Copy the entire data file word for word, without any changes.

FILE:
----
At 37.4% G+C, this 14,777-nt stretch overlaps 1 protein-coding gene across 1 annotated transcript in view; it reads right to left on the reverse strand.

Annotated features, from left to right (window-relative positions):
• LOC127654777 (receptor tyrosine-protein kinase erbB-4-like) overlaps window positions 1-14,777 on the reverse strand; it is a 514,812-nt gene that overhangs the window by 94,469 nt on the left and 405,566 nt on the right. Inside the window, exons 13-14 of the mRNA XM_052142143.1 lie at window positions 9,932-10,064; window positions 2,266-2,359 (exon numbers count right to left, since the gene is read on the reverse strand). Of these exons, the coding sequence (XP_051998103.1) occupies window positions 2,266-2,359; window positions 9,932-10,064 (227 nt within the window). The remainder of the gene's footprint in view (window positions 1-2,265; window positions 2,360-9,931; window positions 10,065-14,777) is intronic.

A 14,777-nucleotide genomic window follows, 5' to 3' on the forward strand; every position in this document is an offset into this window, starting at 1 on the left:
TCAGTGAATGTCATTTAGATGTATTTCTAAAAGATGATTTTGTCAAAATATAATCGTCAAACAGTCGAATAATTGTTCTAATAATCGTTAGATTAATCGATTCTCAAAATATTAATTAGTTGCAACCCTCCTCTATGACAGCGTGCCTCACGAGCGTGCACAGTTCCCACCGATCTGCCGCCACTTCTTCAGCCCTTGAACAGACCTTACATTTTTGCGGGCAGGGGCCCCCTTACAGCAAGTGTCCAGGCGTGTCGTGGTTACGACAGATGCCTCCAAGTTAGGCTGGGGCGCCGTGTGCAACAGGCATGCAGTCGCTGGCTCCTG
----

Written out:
At 37.4% G+C, this 14,777-nt stretch overlaps 1 protein-coding gene across 1 annotated transcript in view; it reads right to left on the reverse strand.

Annotated features, from left to right (window-relative positions):
• LOC127654777 (receptor tyrosine-protein kinase erbB-4-like) overlaps window positions 1-14,777 on the reverse strand; it is a 514,812-nt gene that overhangs the window by 94,469 nt on the left and 405,566 nt on the right. Inside the window, exons 13-14 of the mRNA XM_052142143.1 lie at window positions 9,932-10,064; window positions 2,266-2,359 (exon numbers count right to left, since the gene is read on the reverse strand). Of these exons, the coding sequence (XP_051998103.1) occupies window positions 2,266-2,359; window positions 9,932-10,064 (227 nt within the window). The remainder of the gene's footprint in view (window positions 1-2,265; window positions 2,360-9,931; window positions 10,065-14,777) is intronic.

A 14,777-nucleotide genomic window follows, 5' to 3' on the forward strand; every position in this document is an offset into this window, starting at 1 on the left:
TCAGTGAATGTCATTTAGATGTATTTCTAAAAGATGATTTTGTCAAAATATAATCGTCAAACAGTCGAATAATTGTTCTAATAATCGTTAGATTAATCGATTCTCAAAATATTAATTAGTTGCAACCCTCCTCTATGACAGCGTGCCTCACGAGCGTGCACAGTTCCCACCGATCTGCCGCCACTTCTTCAGCCCTTGAACAGACCTTACATTTTTGCGGGCAGGGGCCCCCTTACAGCAAGTGTCCAGGCGTGTCGTGGTTACGACAGATGCCTCCAAGTTAGGCTGGGGCGCCGTGTGCAACAGGCATGCAGTCGCTGGCTCCTG